We have all had our own experience of “The Talk” to some degree. Some may have had a positive experience of this, while the bulk of us have all had some cringe-worthy “talks” from our parents about some of the topics of life and growing up that they have made awkward.
The reality is that is it critical as parents that we talk to our children about all sorts of topics, including puberty, periods, nocturnal emissions, sex and relationships and everything in between. The reasoning behind this is twofold.
Firstly, it is important for children to be given the necessary information in order to make sense of what stage of their development they are in so that they can navigate their way through life as empowered informed individuals.
Secondly, these talks provide the necessary opportunities for parents to engage with their children in order to connect and relate to what’s going on for them in their lives, while building and strengthening your relationship. This relationship should be focused on providing your child with stability, safety and comfort to be able to talk and ask questions about all sorts of things.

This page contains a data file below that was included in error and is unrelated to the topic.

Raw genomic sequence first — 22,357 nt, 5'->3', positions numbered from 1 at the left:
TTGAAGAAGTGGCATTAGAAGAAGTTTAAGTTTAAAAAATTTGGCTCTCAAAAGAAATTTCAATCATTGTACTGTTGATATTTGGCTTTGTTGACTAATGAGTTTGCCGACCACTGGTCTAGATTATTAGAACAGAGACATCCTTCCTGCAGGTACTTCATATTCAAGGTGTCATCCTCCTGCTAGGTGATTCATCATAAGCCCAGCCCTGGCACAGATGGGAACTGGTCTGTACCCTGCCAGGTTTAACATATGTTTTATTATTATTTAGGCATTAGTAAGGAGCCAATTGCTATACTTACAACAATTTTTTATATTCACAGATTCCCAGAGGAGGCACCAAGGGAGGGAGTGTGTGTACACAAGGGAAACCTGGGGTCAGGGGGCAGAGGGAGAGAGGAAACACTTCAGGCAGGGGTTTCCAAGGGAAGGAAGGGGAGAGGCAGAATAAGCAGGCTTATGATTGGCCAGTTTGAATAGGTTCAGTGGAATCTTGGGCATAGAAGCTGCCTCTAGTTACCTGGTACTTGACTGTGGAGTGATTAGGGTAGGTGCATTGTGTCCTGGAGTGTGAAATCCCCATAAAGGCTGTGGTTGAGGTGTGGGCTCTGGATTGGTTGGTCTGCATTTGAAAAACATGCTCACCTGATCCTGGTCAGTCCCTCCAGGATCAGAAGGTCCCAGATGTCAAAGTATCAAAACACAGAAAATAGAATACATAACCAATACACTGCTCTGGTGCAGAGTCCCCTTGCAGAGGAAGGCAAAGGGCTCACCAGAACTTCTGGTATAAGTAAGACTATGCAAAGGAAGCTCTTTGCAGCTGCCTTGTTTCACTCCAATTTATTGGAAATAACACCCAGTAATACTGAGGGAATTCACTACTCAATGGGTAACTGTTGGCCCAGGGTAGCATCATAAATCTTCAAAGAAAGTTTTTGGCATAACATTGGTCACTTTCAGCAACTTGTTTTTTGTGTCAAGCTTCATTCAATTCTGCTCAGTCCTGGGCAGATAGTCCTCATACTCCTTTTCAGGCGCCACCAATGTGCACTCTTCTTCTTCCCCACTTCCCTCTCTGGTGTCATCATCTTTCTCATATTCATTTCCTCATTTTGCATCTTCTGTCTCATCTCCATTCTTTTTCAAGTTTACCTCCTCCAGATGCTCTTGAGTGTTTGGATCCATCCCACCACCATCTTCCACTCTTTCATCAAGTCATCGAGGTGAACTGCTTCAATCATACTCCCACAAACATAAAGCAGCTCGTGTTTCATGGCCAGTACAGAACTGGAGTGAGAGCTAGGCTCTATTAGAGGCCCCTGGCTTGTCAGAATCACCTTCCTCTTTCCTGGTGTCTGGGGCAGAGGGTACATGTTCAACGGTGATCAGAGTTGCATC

The weight of this responsibility becomes clearer when we consider the fact that if you do not provide your child with the answers and information that they need, they will get it from somewhere else either misinformed or misguided. Are you willing to take this risk?
The stereotype of “The Talk” that has been passed down over the generations has continued the flawed thinking that we need to work ourselves up to one big talk about an awkward topic, and then we can move on from it. The reality is that a once-off talk is not going to provide your child with what they need. We need to revise our thinking about talking to our children to be more of an ongoing, meaningful conversation about life.
The ongoing conversation
When we consider the topics that we need to talk to our children about, we soon realise that there are so many “talks” that we need to have with them. These topics include; our bodies, strangers, friendships, winning/losing, rules/consequences, differences (race, gender, religion etc.), puberty, love, death, sex, drugs, and the list goes on.